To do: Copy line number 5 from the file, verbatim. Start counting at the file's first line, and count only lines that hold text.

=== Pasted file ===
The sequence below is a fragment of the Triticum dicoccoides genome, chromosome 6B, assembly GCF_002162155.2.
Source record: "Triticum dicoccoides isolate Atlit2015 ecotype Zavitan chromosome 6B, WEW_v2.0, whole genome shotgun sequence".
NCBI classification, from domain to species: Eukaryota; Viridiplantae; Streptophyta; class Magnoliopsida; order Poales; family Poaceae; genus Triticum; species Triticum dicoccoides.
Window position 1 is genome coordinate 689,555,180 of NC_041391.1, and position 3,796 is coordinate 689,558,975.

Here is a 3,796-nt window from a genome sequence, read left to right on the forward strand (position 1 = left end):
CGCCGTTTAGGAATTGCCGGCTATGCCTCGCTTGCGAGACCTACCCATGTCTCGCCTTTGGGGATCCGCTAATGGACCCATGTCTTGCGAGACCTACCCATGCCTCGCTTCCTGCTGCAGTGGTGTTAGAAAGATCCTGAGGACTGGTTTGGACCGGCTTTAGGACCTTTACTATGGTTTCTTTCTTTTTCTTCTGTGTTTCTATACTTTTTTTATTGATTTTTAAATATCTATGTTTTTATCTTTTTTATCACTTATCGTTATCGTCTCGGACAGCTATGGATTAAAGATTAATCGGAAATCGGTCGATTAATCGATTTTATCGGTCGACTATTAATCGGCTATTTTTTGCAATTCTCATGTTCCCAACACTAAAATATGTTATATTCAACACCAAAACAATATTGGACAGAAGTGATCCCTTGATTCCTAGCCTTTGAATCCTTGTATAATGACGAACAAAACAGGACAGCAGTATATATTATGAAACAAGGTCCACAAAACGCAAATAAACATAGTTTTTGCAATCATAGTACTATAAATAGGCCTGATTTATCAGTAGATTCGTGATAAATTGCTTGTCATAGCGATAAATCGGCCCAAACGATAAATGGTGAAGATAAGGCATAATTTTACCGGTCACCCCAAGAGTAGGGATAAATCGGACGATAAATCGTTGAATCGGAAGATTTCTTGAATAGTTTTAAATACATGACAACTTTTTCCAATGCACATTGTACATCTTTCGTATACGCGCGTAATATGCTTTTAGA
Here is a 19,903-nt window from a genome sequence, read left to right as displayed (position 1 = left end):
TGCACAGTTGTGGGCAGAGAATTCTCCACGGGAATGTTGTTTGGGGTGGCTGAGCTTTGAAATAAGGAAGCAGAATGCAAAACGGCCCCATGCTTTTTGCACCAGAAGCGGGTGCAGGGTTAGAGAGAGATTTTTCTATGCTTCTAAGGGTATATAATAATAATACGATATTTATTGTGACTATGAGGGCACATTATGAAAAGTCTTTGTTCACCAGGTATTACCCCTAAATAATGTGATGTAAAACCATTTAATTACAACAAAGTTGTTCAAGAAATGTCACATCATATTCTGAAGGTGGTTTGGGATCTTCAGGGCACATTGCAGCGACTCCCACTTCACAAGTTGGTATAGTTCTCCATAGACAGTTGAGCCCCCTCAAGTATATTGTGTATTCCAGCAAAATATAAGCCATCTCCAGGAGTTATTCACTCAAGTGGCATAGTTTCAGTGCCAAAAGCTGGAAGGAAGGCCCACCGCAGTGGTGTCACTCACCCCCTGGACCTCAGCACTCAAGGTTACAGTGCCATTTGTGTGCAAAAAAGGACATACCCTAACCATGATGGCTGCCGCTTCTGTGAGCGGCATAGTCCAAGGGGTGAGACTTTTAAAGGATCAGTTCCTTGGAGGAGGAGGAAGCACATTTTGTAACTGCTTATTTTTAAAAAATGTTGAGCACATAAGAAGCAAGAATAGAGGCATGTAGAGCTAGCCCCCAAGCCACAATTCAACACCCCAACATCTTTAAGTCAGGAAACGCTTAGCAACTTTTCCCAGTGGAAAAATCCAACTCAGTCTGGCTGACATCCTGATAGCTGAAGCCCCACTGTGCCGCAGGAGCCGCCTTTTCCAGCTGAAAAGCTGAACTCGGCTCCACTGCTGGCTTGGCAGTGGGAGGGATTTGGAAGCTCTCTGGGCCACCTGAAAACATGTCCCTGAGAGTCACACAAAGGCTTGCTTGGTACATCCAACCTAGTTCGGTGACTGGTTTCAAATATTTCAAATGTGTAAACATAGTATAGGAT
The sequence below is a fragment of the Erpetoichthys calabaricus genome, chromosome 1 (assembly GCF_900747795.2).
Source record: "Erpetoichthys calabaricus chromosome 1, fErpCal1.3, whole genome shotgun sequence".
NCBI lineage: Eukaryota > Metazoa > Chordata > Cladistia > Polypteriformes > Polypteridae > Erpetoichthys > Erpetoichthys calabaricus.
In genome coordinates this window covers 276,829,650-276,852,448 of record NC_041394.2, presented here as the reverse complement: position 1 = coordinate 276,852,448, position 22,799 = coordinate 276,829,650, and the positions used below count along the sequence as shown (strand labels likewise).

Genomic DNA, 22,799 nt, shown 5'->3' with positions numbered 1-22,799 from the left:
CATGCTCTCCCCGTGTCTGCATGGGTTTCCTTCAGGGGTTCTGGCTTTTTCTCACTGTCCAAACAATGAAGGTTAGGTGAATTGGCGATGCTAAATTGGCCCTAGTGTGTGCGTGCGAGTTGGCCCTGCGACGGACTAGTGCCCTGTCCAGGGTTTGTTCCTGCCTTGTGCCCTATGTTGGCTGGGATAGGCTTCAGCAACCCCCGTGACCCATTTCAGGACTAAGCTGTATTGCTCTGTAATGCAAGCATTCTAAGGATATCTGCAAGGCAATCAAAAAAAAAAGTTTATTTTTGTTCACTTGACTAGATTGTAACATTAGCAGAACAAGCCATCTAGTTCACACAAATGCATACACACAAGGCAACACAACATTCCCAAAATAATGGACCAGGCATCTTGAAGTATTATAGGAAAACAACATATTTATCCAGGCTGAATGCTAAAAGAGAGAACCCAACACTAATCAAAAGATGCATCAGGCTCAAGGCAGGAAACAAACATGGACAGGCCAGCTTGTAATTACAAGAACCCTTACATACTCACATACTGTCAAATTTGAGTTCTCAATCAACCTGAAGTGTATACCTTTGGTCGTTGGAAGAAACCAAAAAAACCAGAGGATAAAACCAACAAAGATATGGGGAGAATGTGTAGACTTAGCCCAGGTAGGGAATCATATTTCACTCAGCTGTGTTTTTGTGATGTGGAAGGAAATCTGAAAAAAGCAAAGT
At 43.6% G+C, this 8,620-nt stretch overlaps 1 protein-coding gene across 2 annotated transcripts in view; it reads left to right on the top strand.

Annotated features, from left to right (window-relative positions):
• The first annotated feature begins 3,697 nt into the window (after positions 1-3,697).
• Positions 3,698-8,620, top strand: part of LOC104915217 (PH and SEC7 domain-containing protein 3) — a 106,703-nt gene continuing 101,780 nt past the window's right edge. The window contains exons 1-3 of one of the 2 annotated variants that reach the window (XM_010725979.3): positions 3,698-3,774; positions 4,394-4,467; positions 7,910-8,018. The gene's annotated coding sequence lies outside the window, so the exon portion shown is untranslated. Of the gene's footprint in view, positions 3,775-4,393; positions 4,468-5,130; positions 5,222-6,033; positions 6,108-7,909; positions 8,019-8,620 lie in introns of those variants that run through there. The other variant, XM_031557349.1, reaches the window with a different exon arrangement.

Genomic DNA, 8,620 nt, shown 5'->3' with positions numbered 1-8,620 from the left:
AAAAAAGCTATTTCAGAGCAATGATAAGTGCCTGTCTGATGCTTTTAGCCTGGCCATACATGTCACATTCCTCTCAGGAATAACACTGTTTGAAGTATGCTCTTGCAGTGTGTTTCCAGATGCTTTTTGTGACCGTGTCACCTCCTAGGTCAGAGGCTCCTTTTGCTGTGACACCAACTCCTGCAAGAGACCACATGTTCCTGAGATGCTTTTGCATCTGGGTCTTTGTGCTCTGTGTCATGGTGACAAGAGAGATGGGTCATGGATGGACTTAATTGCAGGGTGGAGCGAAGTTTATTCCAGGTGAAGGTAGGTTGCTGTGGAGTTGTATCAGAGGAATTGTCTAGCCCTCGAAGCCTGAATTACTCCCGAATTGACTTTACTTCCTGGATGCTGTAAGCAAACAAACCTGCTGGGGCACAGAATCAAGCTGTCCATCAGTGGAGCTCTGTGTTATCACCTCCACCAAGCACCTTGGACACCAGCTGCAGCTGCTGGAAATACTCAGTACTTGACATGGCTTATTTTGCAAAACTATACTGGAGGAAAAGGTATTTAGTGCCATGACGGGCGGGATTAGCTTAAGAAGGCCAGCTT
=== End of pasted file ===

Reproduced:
Here is a 3,796-nt window from a genome sequence, read left to right on the forward strand (position 1 = left end):